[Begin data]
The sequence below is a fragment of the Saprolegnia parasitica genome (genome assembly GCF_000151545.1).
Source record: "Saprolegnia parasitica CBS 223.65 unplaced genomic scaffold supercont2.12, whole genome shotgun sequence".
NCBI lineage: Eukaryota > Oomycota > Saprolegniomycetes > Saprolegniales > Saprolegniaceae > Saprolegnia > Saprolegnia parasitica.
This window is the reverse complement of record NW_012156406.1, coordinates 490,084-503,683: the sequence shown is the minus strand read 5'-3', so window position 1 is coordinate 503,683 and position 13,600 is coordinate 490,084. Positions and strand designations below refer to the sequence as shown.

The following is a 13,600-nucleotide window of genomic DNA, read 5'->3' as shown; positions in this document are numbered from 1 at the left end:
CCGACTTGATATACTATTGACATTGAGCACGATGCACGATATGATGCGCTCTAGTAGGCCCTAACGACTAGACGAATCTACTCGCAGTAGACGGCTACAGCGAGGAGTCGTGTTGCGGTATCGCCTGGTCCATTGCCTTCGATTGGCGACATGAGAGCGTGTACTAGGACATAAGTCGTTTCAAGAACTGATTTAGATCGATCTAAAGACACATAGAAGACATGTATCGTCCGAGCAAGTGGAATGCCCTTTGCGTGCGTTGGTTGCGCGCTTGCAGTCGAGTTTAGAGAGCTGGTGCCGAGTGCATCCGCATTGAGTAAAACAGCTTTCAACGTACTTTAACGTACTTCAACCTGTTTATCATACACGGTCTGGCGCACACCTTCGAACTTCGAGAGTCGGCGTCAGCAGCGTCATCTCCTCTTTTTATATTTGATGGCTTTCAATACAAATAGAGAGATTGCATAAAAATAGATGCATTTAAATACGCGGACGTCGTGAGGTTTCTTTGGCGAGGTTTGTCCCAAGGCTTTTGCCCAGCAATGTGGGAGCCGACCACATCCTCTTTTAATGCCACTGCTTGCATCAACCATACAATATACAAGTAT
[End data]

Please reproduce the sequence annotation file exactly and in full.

The sequence below is a fragment of the Saprolegnia parasitica genome (genome assembly GCF_000151545.1).
Source record: "Saprolegnia parasitica CBS 223.65 unplaced genomic scaffold supercont2.12, whole genome shotgun sequence".
NCBI lineage: Eukaryota > Oomycota > Saprolegniomycetes > Saprolegniales > Saprolegniaceae > Saprolegnia > Saprolegnia parasitica.
This window is the reverse complement of record NW_012156406.1, coordinates 490,084-503,683: the sequence shown is the minus strand read 5'-3', so window position 1 is coordinate 503,683 and position 13,600 is coordinate 490,084. Positions and strand designations below refer to the sequence as shown.

The following is a 13,600-nucleotide window of genomic DNA, read 5'->3' as shown; positions in this document are numbered from 1 at the left end:
CCGACTTGATATACTATTGACATTGAGCACGATGCACGATATGATGCGCTCTAGTAGGCCCTAACGACTAGACGAATCTACTCGCAGTAGACGGCTACAGCGAGGAGTCGTGTTGCGGTATCGCCTGGTCCATTGCCTTCGATTGGCGACATGAGAGCGTGTACTAGGACATAAGTCGTTTCAAGAACTGATTTAGATCGATCTAAAGACACATAGAAGACATGTATCGTCCGAGCAAGTGGAATGCCCTTTGCGTGCGTTGGTTGCGCGCTTGCAGTCGAGTTTAGAGAGCTGGTGCCGAGTGCATCCGCATTGAGTAAAACAGCTTTCAACGTACTTTAACGTACTTCAACCTGTTTATCATACACGGTCTGGCGCACACCTTCGAACTTCGAGAGTCGGCGTCAGCAGCGTCATCTCCTCTTTTTATATTTGATGGCTTTCAATACAAATAGAGAGATTGCATAAAAATAGATGCATTTAAATACGCGGACGTCGTGAGGTTTCTTTGGCGAGGTTTGTCCCAAGGCTTTTGCCCAGCAATGTGGGAGCCGACCACATCCTCTTTTAATGCCACTGCTTGCATCAACCATACAATATACAAGTAT